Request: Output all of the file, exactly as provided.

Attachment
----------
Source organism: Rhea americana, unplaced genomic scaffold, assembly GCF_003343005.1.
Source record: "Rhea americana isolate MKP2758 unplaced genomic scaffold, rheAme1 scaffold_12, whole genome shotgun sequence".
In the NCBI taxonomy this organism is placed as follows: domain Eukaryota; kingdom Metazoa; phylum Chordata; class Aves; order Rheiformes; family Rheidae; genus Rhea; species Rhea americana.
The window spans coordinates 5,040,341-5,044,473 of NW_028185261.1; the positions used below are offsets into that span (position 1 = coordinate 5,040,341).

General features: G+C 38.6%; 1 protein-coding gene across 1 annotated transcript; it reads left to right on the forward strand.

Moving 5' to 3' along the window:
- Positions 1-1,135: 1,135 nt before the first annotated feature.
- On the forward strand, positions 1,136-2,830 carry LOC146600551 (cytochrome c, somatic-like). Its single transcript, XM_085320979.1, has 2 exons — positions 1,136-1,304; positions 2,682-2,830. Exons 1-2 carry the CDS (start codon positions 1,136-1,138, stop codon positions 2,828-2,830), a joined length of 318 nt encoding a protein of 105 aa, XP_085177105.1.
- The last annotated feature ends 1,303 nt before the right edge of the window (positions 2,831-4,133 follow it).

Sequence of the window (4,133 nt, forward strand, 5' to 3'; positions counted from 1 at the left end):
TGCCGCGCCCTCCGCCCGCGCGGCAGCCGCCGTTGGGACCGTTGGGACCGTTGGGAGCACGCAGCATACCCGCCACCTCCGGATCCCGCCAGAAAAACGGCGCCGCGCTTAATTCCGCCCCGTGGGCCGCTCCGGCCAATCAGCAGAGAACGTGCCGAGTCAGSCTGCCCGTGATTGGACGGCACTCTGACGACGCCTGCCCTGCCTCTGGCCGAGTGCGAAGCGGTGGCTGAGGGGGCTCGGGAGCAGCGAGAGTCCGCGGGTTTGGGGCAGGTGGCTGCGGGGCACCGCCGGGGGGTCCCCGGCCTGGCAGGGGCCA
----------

Source organism: Rhea americana, unplaced genomic scaffold, assembly GCF_003343005.1.
Source record: "Rhea americana isolate MKP2758 unplaced genomic scaffold, rheAme1 scaffold_12, whole genome shotgun sequence".
In the NCBI taxonomy this organism is placed as follows: domain Eukaryota; kingdom Metazoa; phylum Chordata; class Aves; order Rheiformes; family Rheidae; genus Rhea; species Rhea americana.
The window spans coordinates 5,040,341-5,044,473 of NW_028185261.1; the positions used below are offsets into that span (position 1 = coordinate 5,040,341).

General features: G+C 38.6%; 1 protein-coding gene across 1 annotated transcript; it reads left to right on the forward strand.

Moving 5' to 3' along the window:
- Positions 1-1,135: 1,135 nt before the first annotated feature.
- On the forward strand, positions 1,136-2,830 carry LOC146600551 (cytochrome c, somatic-like). Its single transcript, XM_085320979.1, has 2 exons — positions 1,136-1,304; positions 2,682-2,830. Exons 1-2 carry the CDS (start codon positions 1,136-1,138, stop codon positions 2,828-2,830), a joined length of 318 nt encoding a protein of 105 aa, XP_085177105.1.
- The last annotated feature ends 1,303 nt before the right edge of the window (positions 2,831-4,133 follow it).

Sequence of the window (4,133 nt, forward strand, 5' to 3'; positions counted from 1 at the left end):
TGCCGCGCCCTCCGCCCGCGCGGCAGCCGCCGTTGGGACCGTTGGGACCGTTGGGAGCACGCAGCATACCCGCCACCTCCGGATCCCGCCAGAAAAACGGCGCCGCGCTTAATTCCGCCCCGTGGGCCGCTCCGGCCAATCAGCAGAGAACGTGCCGAGTCAGSCTGCCCGTGATTGGACGGCACTCTGACGACGCCTGCCCTGCCTCTGGCCGAGTGCGAAGCGGTGGCTGAGGGGGCTCGGGAGCAGCGAGAGTCCGCGGGTTTGGGGCAGGTGGCTGCGGGGCACCGCCGGGGGGTCCCCGGCCTGGCAGGGGCCA